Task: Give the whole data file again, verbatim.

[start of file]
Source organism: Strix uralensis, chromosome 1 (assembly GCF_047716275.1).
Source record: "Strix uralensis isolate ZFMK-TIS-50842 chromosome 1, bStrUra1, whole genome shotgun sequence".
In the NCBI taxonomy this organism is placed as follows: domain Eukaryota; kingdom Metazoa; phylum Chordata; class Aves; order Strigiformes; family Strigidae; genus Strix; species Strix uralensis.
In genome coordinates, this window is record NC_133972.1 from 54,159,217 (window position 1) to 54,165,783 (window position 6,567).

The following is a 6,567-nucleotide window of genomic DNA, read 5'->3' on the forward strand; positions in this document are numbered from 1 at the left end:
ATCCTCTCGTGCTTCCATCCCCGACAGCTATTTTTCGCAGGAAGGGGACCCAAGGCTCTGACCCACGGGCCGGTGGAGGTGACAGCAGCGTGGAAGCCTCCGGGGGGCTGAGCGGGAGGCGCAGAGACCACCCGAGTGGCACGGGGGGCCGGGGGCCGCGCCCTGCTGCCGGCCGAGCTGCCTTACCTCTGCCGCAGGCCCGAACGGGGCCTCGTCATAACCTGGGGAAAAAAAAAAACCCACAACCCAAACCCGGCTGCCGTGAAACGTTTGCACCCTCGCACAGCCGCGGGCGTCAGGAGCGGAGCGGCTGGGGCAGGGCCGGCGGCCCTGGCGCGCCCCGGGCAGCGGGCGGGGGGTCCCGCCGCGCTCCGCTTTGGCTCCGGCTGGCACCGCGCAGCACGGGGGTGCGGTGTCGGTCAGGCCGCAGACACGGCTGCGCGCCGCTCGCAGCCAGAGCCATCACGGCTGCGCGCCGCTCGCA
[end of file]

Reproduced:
Source organism: Strix uralensis, chromosome 1 (assembly GCF_047716275.1).
Source record: "Strix uralensis isolate ZFMK-TIS-50842 chromosome 1, bStrUra1, whole genome shotgun sequence".
In the NCBI taxonomy this organism is placed as follows: domain Eukaryota; kingdom Metazoa; phylum Chordata; class Aves; order Strigiformes; family Strigidae; genus Strix; species Strix uralensis.
In genome coordinates, this window is record NC_133972.1 from 54,159,217 (window position 1) to 54,165,783 (window position 6,567).

The following is a 6,567-nucleotide window of genomic DNA, read 5'->3' on the forward strand; positions in this document are numbered from 1 at the left end:
ATCCTCTCGTGCTTCCATCCCCGACAGCTATTTTTCGCAGGAAGGGGACCCAAGGCTCTGACCCACGGGCCGGTGGAGGTGACAGCAGCGTGGAAGCCTCCGGGGGGCTGAGCGGGAGGCGCAGAGACCACCCGAGTGGCACGGGGGGCCGGGGGCCGCGCCCTGCTGCCGGCCGAGCTGCCTTACCTCTGCCGCAGGCCCGAACGGGGCCTCGTCATAACCTGGGGAAAAAAAAAAACCCACAACCCAAACCCGGCTGCCGTGAAACGTTTGCACCCTCGCACAGCCGCGGGCGTCAGGAGCGGAGCGGCTGGGGCAGGGCCGGCGGCCCTGGCGCGCCCCGGGCAGCGGGCGGGGGGTCCCGCCGCGCTCCGCTTTGGCTCCGGCTGGCACCGCGCAGCACGGGGGTGCGGTGTCGGTCAGGCCGCAGACACGGCTGCGCGCCGCTCGCAGCCAGAGCCATCACGGCTGCGCGCCGCTCGCA